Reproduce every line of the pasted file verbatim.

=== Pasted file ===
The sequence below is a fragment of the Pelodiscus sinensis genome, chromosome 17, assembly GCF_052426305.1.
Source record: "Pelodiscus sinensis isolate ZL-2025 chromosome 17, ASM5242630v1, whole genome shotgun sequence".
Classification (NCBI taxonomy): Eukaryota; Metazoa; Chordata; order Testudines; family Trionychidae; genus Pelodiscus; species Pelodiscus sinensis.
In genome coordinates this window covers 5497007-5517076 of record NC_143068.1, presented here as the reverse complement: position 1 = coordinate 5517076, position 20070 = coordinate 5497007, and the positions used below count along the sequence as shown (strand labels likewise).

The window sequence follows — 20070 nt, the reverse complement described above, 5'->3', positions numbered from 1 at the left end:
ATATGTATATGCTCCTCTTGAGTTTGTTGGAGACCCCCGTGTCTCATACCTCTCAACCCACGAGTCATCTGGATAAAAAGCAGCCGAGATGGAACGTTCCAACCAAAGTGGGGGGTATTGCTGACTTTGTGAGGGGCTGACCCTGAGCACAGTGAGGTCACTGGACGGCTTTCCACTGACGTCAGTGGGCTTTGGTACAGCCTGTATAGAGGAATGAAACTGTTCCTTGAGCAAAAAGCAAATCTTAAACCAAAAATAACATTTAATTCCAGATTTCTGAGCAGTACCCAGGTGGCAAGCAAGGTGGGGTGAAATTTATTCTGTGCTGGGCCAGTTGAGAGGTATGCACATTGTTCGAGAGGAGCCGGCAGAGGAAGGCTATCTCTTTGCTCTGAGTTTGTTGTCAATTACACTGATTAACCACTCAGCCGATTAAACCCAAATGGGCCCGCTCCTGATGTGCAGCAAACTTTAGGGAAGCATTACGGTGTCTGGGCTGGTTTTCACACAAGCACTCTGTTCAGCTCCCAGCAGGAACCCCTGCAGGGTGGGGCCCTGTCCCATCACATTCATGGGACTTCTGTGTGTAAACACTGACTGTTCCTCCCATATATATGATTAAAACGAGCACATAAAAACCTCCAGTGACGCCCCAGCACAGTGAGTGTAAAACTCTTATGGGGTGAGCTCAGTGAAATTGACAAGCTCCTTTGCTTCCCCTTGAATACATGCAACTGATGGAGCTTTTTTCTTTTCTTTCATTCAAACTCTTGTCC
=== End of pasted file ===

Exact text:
The sequence below is a fragment of the Pelodiscus sinensis genome, chromosome 17, assembly GCF_052426305.1.
Source record: "Pelodiscus sinensis isolate ZL-2025 chromosome 17, ASM5242630v1, whole genome shotgun sequence".
Classification (NCBI taxonomy): Eukaryota; Metazoa; Chordata; order Testudines; family Trionychidae; genus Pelodiscus; species Pelodiscus sinensis.
In genome coordinates this window covers 5497007-5517076 of record NC_143068.1, presented here as the reverse complement: position 1 = coordinate 5517076, position 20070 = coordinate 5497007, and the positions used below count along the sequence as shown (strand labels likewise).

The window sequence follows — 20070 nt, the reverse complement described above, 5'->3', positions numbered from 1 at the left end:
ATATGTATATGCTCCTCTTGAGTTTGTTGGAGACCCCCGTGTCTCATACCTCTCAACCCACGAGTCATCTGGATAAAAAGCAGCCGAGATGGAACGTTCCAACCAAAGTGGGGGGTATTGCTGACTTTGTGAGGGGCTGACCCTGAGCACAGTGAGGTCACTGGACGGCTTTCCACTGACGTCAGTGGGCTTTGGTACAGCCTGTATAGAGGAATGAAACTGTTCCTTGAGCAAAAAGCAAATCTTAAACCAAAAATAACATTTAATTCCAGATTTCTGAGCAGTACCCAGGTGGCAAGCAAGGTGGGGTGAAATTTATTCTGTGCTGGGCCAGTTGAGAGGTATGCACATTGTTCGAGAGGAGCCGGCAGAGGAAGGCTATCTCTTTGCTCTGAGTTTGTTGTCAATTACACTGATTAACCACTCAGCCGATTAAACCCAAATGGGCCCGCTCCTGATGTGCAGCAAACTTTAGGGAAGCATTACGGTGTCTGGGCTGGTTTTCACACAAGCACTCTGTTCAGCTCCCAGCAGGAACCCCTGCAGGGTGGGGCCCTGTCCCATCACATTCATGGGACTTCTGTGTGTAAACACTGACTGTTCCTCCCATATATATGATTAAAACGAGCACATAAAAACCTCCAGTGACGCCCCAGCACAGTGAGTGTAAAACTCTTATGGGGTGAGCTCAGTGAAATTGACAAGCTCCTTTGCTTCCCCTTGAATACATGCAACTGATGGAGCTTTTTTCTTTTCTTTCATTCAAACTCTTGTCC